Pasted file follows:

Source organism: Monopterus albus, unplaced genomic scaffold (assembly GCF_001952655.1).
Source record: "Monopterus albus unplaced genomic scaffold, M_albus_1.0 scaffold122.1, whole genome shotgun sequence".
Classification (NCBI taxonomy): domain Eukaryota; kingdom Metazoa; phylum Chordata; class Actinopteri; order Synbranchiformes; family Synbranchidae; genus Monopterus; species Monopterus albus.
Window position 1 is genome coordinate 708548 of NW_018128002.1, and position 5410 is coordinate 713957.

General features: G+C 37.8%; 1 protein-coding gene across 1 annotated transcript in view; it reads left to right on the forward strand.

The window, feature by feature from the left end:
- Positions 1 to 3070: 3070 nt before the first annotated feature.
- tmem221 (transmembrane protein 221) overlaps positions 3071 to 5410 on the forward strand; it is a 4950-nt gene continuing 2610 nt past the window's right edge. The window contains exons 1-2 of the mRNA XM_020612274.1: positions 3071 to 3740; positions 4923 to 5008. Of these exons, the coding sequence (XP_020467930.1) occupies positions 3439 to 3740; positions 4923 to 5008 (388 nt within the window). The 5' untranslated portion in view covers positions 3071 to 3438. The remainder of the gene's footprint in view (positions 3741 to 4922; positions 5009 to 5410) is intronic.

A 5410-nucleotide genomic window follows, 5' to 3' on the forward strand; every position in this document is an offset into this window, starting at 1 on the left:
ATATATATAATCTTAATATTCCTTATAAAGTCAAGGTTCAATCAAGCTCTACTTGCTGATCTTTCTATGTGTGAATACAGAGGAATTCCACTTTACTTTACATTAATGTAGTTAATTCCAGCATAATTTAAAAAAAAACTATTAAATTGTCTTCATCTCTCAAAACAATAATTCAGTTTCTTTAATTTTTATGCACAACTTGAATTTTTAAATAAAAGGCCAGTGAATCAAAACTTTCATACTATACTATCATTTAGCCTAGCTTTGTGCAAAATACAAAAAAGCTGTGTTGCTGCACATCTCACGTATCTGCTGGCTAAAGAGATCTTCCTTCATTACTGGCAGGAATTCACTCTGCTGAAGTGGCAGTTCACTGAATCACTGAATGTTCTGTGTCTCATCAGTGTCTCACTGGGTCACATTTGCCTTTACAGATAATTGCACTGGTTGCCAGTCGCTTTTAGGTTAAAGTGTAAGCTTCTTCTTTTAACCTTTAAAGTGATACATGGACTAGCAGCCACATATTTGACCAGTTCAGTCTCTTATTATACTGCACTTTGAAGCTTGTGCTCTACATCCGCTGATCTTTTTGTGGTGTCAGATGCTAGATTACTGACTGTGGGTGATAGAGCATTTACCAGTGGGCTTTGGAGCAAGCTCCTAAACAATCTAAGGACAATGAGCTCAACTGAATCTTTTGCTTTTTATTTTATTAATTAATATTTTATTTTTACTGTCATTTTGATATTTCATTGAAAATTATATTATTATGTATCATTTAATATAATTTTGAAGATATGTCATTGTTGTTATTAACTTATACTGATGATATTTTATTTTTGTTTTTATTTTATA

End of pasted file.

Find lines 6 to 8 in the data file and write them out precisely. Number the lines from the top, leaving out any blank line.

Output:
The window, feature by feature from the left end:
- Positions 1 to 3070: 3070 nt before the first annotated feature.
- tmem221 (transmembrane protein 221) overlaps positions 3071 to 5410 on the forward strand; it is a 4950-nt gene continuing 2610 nt past the window's right edge. The window contains exons 1-2 of the mRNA XM_020612274.1: positions 3071 to 3740; positions 4923 to 5008. Of these exons, the coding sequence (XP_020467930.1) occupies positions 3439 to 3740; positions 4923 to 5008 (388 nt within the window). The 5' untranslated portion in view covers positions 3071 to 3438. The remainder of the gene's footprint in view (positions 3741 to 4922; positions 5009 to 5410) is intronic.